Lawsuit: Top defender violated free speech

Beattie Butler, a former Charleston County assistant public defender, alleges that his October firing stemmed from concerns he raised about possible ethics violations by 9th Circuit Solicitor Scarlett Wilson’s office.

Charleston County’s top public defender violated his former second-in-command’s right to free speech when he fired the man last year for his fixation on perceived misconduct by 9th Circuit Solicitor Scarlett Wilson and her office, court documents filed Monday in U.S. District Court alleged.

The civil suit, filed by Greenville attorney David Rothstein on behalf of plaintiff Beattie Butler listed Charleston County and Public Defender Ashley Pennington as defendants.

“Defendant Pennington unlawfully restrained (Butler) from speaking out, as a citizen, on matters of public concern and then unlawfully terminated his employment in retaliation for his speaking out,” the document stated. As a result, Butler has suffered violations to his right to free speech, lost wages, lost earning capacity, job search expenses, and mental and emotional injuries, it stated.

Butler accused Pennington of trying to muzzle complaints out of his office against Wilson. Pennington denies the allegations raised in the suit.

“Despite Mr. Butler’s false allegations otherwise, I have never indicated that he — or anyone else — should not file a grievance if he felt that was warranted. Rather, my concern was more as to his tendency to air his sensationalized complaints in the media or by email rather than to the appropriate governing body,” Pennington said. “His high-level position in my office made it appear that he was speaking on my behalf and that was disruptive to the efficiency of the office and our ability to meet our mission.”

The allegations came a week after Columbia attorney Desa Ballard filed an injunction request in Charleston County on behalf of S.C. Lawyers Weekly in an attempt to force Wilson to release records detailing disciplinary complaints made against her.

In a complaint filed roughly a year and a half ago with the state Supreme Court’s Office of Disciplinary Counsel, Ballard outlined a list of grievances against the pair, accusing Wilson of withholding key evidence from defense attorneys and Pennington of being a vocal supporter of the solicitor who went so far as to silence his staff’s criticisms — allegations Pennington and Wilson have both repeatedly denied.

In the suit, Butler outlines “a string of serious misconduct perpetrated against public defender clients in high profile criminal cases by attorneys from the Ninth Circuit Solicitor’s Office.”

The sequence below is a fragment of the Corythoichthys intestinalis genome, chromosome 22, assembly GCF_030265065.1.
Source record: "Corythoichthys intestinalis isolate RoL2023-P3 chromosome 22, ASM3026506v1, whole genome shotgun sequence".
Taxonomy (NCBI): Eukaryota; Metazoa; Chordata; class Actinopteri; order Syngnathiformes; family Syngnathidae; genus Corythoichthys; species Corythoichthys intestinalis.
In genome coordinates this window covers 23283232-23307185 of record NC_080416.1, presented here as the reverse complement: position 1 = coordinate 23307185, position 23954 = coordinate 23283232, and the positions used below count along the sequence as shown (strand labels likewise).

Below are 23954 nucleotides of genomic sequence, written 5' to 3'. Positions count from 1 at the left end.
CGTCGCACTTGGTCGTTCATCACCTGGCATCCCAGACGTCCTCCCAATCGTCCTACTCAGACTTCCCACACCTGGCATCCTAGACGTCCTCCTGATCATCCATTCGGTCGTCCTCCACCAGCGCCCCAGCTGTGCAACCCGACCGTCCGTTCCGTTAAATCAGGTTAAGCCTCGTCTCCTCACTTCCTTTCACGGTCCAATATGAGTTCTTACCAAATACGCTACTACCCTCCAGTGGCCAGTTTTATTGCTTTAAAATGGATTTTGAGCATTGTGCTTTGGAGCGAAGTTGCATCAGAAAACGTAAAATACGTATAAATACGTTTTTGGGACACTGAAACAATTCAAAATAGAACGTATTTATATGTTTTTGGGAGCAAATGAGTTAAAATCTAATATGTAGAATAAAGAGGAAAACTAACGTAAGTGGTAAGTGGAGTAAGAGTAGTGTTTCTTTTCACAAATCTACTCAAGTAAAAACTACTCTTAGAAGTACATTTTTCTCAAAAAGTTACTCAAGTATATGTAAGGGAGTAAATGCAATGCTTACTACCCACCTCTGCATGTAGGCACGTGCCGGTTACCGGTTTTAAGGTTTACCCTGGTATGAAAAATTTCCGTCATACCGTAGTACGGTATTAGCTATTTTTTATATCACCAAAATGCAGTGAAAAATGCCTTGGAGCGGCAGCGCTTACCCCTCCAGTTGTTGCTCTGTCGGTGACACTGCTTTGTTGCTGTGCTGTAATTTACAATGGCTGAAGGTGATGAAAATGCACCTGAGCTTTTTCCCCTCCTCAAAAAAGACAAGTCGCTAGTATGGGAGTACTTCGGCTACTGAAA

Alleged infractions beginning in late 2007 included an assistant solicitor presenting a witness’ statement before a jury without mentioning that the witness had recanted the account. The following year a prosecutor attempted to introduce a footwear impression as evidence in another case, even though defense attorneys were told the impression didn’t match the defendant’s shoes and therefore wouldn’t be admitted, the documents stated.

The S.C. Commission on Lawyer Conduct found Butler’s allegations of unethical conduct “unconvincing” and dismissed them, Pennington said.

Butler spent 12 years as an assistant public defender in Charleston County, rising to the position of chief litigator before he was terminated. He is seeking a jury trial and an unspecified amount in damages.

He was undergoing cancer treatment when he was fired and contends in the suit that Pennington took advantage of his “weakened physical condition ... to inflict greater harm.”

Pennington denies that, saying he adjusted Butler’s workload and allowed him to work from home before he was eventually fired.

“I have lost confidence in your judgment as a leader due to your conduct, which constitutes personal, public attacks on Solicitor Wilson,” Pennington wrote in a termination letter drafted October 2014. “You have a right to your own political views but you do not have a right to drag this office into conformity with your personal agenda.”

The letter was made public through a request by The Post and Courier under the Freedom of Information Act.

As a result, the suit alleged, Butler’s “good name, reputation, honor and integrity were damaged” by the defendants, “thus affecting his liberty interest in his occupation, without affording him a hearing and the opportunity to clear his name.”

A date for trial has not yet been set.

Reach Christina Elmore at (843) 937-5908.